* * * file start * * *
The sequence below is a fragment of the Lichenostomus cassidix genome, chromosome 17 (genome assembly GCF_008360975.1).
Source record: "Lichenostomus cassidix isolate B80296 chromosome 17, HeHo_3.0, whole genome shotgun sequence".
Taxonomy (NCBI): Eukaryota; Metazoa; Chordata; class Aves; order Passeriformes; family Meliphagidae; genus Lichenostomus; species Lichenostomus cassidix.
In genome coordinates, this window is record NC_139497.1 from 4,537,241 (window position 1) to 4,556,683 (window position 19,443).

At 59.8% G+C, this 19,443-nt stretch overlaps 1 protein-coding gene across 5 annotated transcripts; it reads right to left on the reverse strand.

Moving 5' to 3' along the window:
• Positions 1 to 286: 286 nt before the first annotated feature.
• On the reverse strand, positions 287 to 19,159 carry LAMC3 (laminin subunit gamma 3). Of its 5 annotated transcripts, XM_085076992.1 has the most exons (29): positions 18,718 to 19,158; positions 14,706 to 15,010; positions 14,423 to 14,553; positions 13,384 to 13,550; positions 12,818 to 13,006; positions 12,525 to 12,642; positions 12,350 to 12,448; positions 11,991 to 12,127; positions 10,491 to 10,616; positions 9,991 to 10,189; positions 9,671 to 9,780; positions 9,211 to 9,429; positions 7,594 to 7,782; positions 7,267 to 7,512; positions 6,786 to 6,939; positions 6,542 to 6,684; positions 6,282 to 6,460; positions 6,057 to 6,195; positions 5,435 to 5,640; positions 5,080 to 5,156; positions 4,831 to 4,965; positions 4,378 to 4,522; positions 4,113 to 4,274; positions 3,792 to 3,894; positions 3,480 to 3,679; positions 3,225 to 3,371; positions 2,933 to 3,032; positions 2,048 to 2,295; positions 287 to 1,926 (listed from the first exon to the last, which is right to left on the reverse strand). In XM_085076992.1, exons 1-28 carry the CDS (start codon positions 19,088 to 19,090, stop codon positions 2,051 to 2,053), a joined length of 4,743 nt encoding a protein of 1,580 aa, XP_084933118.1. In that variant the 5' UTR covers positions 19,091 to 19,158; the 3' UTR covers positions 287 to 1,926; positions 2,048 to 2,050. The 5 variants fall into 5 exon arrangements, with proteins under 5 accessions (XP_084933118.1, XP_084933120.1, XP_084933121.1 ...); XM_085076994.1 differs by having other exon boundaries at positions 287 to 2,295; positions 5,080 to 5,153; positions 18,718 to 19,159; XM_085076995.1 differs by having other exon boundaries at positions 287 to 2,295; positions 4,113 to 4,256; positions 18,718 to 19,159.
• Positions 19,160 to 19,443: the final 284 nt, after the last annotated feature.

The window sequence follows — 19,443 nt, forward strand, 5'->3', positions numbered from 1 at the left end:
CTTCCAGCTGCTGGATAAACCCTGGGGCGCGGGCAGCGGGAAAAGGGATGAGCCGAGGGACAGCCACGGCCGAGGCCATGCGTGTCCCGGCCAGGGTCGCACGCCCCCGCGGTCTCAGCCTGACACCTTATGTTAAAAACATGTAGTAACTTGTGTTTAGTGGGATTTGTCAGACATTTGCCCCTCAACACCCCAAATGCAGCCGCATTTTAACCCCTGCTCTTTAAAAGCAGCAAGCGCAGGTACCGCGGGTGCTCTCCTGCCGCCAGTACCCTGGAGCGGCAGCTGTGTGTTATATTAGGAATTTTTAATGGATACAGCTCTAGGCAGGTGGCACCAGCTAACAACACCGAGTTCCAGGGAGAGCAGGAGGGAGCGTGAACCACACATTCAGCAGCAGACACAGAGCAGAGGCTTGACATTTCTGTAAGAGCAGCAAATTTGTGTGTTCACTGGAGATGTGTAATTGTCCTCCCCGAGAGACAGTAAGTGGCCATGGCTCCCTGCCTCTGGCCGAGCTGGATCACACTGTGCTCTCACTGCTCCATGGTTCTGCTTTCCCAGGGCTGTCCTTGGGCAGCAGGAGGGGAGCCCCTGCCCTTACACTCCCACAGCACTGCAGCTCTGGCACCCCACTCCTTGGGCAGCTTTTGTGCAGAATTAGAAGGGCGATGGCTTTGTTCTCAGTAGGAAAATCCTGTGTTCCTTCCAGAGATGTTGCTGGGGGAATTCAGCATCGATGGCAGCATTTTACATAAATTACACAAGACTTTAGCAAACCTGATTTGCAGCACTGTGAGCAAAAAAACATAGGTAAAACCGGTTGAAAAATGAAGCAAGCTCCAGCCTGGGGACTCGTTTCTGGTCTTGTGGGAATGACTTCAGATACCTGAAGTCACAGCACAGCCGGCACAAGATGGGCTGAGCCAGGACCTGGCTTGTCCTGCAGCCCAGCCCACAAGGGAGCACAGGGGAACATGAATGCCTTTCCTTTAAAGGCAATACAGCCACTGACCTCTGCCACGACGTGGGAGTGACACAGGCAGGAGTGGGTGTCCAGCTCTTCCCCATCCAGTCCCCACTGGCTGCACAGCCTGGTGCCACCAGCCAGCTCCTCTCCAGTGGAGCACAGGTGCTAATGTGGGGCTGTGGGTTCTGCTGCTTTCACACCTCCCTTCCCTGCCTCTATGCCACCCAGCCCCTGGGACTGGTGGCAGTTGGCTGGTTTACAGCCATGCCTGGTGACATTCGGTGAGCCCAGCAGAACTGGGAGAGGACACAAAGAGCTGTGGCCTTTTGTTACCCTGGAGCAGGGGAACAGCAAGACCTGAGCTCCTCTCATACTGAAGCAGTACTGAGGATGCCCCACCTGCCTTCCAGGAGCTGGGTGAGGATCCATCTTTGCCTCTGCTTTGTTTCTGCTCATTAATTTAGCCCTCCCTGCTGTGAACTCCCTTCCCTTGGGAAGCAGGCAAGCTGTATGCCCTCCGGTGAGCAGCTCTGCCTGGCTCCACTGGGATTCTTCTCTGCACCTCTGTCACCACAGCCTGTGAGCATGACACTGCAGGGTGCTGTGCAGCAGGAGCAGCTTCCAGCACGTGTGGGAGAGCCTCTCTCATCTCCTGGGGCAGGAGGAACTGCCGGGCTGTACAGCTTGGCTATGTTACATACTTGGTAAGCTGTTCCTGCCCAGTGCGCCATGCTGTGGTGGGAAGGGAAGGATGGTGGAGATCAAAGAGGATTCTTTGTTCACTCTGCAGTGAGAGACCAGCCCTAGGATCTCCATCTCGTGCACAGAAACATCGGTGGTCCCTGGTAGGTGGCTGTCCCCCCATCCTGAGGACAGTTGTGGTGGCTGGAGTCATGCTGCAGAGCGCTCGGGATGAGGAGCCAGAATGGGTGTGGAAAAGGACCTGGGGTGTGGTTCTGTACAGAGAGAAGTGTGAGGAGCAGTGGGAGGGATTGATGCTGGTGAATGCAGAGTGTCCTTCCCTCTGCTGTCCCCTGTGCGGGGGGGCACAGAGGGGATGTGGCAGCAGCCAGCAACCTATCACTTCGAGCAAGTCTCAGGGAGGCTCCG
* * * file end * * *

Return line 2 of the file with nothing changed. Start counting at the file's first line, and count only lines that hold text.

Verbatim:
Source record: "Lichenostomus cassidix isolate B80296 chromosome 17, HeHo_3.0, whole genome shotgun sequence".